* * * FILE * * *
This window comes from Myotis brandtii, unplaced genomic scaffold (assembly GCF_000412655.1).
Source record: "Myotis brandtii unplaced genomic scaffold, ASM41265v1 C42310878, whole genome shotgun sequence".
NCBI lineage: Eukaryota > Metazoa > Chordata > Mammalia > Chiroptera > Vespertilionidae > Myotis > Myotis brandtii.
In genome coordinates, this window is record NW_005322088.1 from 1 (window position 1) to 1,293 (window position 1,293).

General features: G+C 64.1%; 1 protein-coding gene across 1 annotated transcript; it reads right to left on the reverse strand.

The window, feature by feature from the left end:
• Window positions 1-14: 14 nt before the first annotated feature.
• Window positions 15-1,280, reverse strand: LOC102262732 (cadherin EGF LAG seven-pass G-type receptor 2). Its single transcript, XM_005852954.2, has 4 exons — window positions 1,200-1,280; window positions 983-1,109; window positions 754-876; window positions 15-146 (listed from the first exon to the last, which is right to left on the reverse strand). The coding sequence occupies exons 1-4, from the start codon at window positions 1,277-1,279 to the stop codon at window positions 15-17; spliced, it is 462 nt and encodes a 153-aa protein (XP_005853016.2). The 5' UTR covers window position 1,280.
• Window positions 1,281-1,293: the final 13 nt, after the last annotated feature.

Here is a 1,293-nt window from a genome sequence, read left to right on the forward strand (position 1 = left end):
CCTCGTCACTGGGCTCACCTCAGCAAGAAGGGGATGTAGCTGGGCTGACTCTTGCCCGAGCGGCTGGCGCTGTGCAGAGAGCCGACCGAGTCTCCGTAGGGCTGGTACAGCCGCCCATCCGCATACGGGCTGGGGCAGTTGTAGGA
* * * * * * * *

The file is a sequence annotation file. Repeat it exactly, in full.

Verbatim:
This window comes from Myotis brandtii, unplaced genomic scaffold (assembly GCF_000412655.1).
Source record: "Myotis brandtii unplaced genomic scaffold, ASM41265v1 C42310878, whole genome shotgun sequence".
NCBI lineage: Eukaryota > Metazoa > Chordata > Mammalia > Chiroptera > Vespertilionidae > Myotis > Myotis brandtii.
In genome coordinates, this window is record NW_005322088.1 from 1 (window position 1) to 1,293 (window position 1,293).

General features: G+C 64.1%; 1 protein-coding gene across 1 annotated transcript; it reads right to left on the reverse strand.

The window, feature by feature from the left end:
• Window positions 1-14: 14 nt before the first annotated feature.
• Window positions 15-1,280, reverse strand: LOC102262732 (cadherin EGF LAG seven-pass G-type receptor 2). Its single transcript, XM_005852954.2, has 4 exons — window positions 1,200-1,280; window positions 983-1,109; window positions 754-876; window positions 15-146 (listed from the first exon to the last, which is right to left on the reverse strand). The coding sequence occupies exons 1-4, from the start codon at window positions 1,277-1,279 to the stop codon at window positions 15-17; spliced, it is 462 nt and encodes a 153-aa protein (XP_005853016.2). The 5' UTR covers window position 1,280.
• Window positions 1,281-1,293: the final 13 nt, after the last annotated feature.

Here is a 1,293-nt window from a genome sequence, read left to right on the forward strand (position 1 = left end):
CCTCGTCACTGGGCTCACCTCAGCAAGAAGGGGATGTAGCTGGGCTGACTCTTGCCCGAGCGGCTGGCGCTGTGCAGAGAGCCGACCGAGTCTCCGTAGGGCTGGTACAGCCGCCCATCCGCATACGGGCTGGGGCAGTTGTAGGA